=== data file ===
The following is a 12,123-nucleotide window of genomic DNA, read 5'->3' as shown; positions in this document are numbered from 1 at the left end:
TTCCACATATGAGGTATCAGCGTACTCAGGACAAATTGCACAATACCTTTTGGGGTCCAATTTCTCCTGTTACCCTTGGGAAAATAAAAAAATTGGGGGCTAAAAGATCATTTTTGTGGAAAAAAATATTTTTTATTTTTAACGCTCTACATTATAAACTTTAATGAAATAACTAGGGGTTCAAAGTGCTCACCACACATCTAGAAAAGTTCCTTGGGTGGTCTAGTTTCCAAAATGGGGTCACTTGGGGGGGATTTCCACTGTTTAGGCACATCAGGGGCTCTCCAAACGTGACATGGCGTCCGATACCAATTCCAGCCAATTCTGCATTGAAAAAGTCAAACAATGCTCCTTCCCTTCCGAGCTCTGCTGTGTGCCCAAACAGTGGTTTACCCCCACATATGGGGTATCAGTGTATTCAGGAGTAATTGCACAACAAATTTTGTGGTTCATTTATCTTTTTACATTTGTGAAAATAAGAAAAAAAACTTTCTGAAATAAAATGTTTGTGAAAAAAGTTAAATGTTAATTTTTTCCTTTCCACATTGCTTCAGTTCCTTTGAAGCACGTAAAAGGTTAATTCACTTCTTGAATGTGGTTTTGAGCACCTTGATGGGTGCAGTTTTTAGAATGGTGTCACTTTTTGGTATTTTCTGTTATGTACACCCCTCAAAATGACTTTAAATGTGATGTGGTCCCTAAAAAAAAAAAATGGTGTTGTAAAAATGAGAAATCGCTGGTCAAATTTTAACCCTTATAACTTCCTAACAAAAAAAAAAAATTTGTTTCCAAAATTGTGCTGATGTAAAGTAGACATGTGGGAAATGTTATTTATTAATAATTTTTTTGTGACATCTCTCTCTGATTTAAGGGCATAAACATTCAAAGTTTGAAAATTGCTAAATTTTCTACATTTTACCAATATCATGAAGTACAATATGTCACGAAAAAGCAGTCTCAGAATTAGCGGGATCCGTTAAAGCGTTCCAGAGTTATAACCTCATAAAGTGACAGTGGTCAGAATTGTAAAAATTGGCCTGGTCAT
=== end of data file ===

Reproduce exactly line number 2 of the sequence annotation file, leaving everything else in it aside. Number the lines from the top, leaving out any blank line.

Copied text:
TTCCACATATGAGGTATCAGCGTACTCAGGACAAATTGCACAATACCTTTTGGGGTCCAATTTCTCCTGTTACCCTTGGGAAAATAAAAAAATTGGGGGCTAAAAGATCATTTTTGTGGAAAAAAATATTTTTTATTTTTAACGCTCTACATTATAAACTTTAATGAAATAACTAGGGGTTCAAAGTGCTCACCACACATCTAGAAAAGTTCCTTGGGTGGTCTAGTTTCCAAAATGGGGTCACTTGGGGGGGATTTCCACTGTTTAGGCACATCAGGGGCTCTCCAAACGTGACATGGCGTCCGATACCAATTCCAGCCAATTCTGCATTGAAAAAGTCAAACAATGCTCCTTCCCTTCCGAGCTCTGCTGTGTGCCCAAACAGTGGTTTACCCCCACATATGGGGTATCAGTGTATTCAGGAGTAATTGCACAACAAATTTTGTGGTTCATTTATCTTTTTACATTTGTGAAAATAAGAAAAAAAACTTTCTGAAATAAAATGTTTGTGAAAAAAGTTAAATGTTAATTTTTTCCTTTCCACATTGCTTCAGTTCCTTTGAAGCACGTAAAAGGTTAATTCACTTCTTGAATGTGGTTTTGAGCACCTTGATGGGTGCAGTTTTTAGAATGGTGTCACTTTTTGGTATTTTCTGTTATGTACACCCCTCAAAATGACTTTAAATGTGATGTGGTCCCTAAAAAAAAAAAATGGTGTTGTAAAAATGAGAAATCGCTGGTCAAATTTTAACCCTTATAACTTCCTAACAAAAAAAAAAAATTTGTTTCCAAAATTGTGCTGATGTAAAGTAGACATGTGGGAAATGTTATTTATTAATAATTTTTTTGTGACATCTCTCTCTGATTTAAGGGCATAAACATTCAAAGTTTGAAAATTGCTAAATTTTCTACATTTTACCAATATCATGAAGTACAATATGTCACGAAAAAGCAGTCTCAGAATTAGCGGGATCCGTTAAAGCGTTCCAGAGTTATAACCTCATAAAGTGACAGTGGTCAGAATTGTAAAAATTGGCCTGGTCAT